Inside her house, “it was very awkward," she said, as "it was weird energy. I took it as he was very self-conscious because he was Harvey Weinstein, and these were just a bunch of my peers.”

He stayed only for a few minutes, Siebel Newsom said, stating that he said that he would be in touch as he wanted to "continue the conversation" about her film projects, she said.

At this point in her testimony, Siebel Newsom began tearing up again, according to the pool report. Then Siebel Newsom recalled the former movie mogul inviting her to meet him at the Peninsula Hotel for what she assumed was going to be a business meeting at the bar, where she had previously attended meetings.

"He was interested in helping me with my career and wanted to talk more to me about it to offer advice and support," Siebel Newsom told the court.

After arriving at the hotel, Siebel Newsom said that she received a message from an assistant of Weinstein, telling her that they would be meeting in his suite instead.

"I was confused. I was a little hesitant," she told the court on Monday. "I was expecting to meet him where the noise and the buzz was, and there was all this conversation. I was just confused, and I didn’t know what to do."

In this courtroom artist sketch, Jennifer Siebel Newsom, a documentary filmmaker and the wife of California Gov. Gavin Newsom, testifies at the trial of Harvey Weinstein in Los Angeles, Monday, Nov. 14, 2022.


When she got to the hotel room door, Siebel Newsom recalls an assistant opening the door and inviting her in. She went in and sat down where she was asked to, she said.

"I was nervous I was kind of uncomfortable, but I just tried to not, I just tried to be present, and I just waited," she said. "Why?" asked the prosecution. "Because you don’t say no to Harvey Weinstein," Siebel Newsom responded. “He could make or ruin your career."

When Weinstein arrived, he came sat next to Siebel Newsom on the couch, she said. They spoke for a few minutes, but he seemed "anxious and harried," she explained to the jury.

“He abruptly got up and said I’m going to go get more comfortable," Siebel Newsom said, explaining that he then went down the hall in his suite and called to her. "Can you help me?" she said he asked her.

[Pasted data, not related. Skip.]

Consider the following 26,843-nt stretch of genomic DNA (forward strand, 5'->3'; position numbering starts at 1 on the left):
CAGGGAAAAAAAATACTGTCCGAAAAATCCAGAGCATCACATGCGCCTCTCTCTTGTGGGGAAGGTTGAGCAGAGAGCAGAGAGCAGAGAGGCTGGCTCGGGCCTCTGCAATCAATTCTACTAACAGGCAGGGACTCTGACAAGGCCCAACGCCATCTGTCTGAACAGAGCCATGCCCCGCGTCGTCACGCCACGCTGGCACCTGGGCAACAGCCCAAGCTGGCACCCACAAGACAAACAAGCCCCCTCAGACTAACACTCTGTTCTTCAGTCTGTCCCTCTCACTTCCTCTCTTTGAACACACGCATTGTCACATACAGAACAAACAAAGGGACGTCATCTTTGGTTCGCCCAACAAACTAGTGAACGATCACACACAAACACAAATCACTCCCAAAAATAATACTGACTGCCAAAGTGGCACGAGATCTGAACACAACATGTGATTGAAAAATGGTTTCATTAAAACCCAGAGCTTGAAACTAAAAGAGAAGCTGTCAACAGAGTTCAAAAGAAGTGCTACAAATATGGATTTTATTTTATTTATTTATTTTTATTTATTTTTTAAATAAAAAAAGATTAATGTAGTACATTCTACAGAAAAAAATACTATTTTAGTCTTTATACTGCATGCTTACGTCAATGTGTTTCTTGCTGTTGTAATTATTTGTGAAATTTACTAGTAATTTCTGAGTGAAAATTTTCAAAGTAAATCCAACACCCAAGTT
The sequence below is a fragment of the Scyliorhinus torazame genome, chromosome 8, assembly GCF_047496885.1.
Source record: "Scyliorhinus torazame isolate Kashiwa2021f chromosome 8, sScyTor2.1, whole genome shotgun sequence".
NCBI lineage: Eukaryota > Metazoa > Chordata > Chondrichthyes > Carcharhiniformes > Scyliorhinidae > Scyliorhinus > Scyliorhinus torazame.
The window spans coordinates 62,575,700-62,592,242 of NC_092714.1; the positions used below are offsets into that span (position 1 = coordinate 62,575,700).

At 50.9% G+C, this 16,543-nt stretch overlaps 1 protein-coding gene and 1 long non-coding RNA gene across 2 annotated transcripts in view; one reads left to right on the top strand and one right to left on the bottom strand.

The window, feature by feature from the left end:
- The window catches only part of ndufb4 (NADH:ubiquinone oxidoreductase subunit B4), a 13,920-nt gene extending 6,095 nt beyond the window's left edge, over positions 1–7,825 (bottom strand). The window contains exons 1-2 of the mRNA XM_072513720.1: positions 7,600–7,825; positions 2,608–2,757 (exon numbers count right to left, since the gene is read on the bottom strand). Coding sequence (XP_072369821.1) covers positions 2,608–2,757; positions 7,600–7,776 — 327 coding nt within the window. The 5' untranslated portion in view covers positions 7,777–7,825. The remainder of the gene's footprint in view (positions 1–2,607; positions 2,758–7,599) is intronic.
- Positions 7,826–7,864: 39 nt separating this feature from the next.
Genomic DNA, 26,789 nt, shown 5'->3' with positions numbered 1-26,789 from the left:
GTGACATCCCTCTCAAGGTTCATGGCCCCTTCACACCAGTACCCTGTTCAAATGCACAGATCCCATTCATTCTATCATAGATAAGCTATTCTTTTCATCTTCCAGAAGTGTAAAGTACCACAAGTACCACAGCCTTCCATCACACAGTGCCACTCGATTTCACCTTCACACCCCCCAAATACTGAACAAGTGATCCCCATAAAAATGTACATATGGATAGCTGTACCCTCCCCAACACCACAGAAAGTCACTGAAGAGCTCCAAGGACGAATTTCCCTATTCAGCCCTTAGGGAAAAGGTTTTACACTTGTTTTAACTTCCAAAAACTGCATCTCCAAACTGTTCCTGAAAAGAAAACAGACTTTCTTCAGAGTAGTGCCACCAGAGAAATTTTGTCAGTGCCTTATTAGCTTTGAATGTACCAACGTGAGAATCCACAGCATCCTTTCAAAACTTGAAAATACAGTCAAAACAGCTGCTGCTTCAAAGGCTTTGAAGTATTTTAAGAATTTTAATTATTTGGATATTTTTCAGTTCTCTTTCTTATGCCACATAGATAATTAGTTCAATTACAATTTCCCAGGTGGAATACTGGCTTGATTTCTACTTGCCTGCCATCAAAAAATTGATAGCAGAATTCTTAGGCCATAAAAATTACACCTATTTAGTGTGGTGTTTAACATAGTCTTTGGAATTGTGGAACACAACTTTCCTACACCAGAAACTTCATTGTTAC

After walking to where he was, which was his bathroom, Siebel Newsom told the jury, while crying, that he was touching himself. "He grabbed me, and he tried to get me to touch him," she said, claiming that he then touched her breast and arm but she backed away.

"I was scared," she said. "This was not why I came here. It was like a complete manipulation of why I was there. And I just remembered physically trying to back away.”

She continued, "I was like, 'Please don’t, please don’t, it’s OK,' I remember getting kind of rattled, I was just like, 'Please don't.'"

In order to leave the bathroom, Siebel Newsom said that she would have had to go past him and that he was "pretty big."

“I was trying to just be gracious and not be angry, I was just delicately trying to move away from him," she said. “At some point, he softened, like he was trying a different approach because I was shaking. So he sort of grabbed me and pulled me toward the couch."

Weinstein then began asserting himself, she said, adding that he told her that "this was the industry."

"Then what happened?" the prosecution asked. "I was exhausted like I am right now...I don’t know that moment in between, but there was, I was so exhausted. There was just mental jujitsu in trying to defend myself," Siebel Newsom told the court.

“He, like, lifted me, and I don’t remember if he carried me or dragged me. I distinctly remember standing by the bed," she said, adding that she was still shaking.

“He starts groping my breasts and touches himself. I’m standing, I’m resisting, against the bed. And he’s touching my breasts and touching himself," she told the court on Monday while crying heavily. "Horror. Horror. I’m trembling, I’m like a rock, I’m frigid. This is my worst nightmare."

Siebel Newsom then told the court how Weinstein forcibly put his fingers in her vagina and then "he put part of his penis inside of me...he pushes me back against the bed. And I’m so scared."

She continued, "It’s not staying in because his penis is so weird and messed up. He realizes this. I was just worried I was going to get some disease, it was so gross. He was just so big and so determined he was like so aggressive, this is not, this was hell...And then he pushes me around, and he pulls my dress up, and I was on the bed, and he puts his tongue in my vagina."

“I’m crying, I’m trembling, I’m shaking, and I’m frozen too. I’m frozen I don’t know what to do," Siebel Newsom recalled. “And then he tries to climb up and stick his penis in me again. He’s kind of at an angle. I found the strength to just like move over to the side. And then I just, because I couldn’t have him in me anymore. So I used my hand on his penis … to try to make him stop.”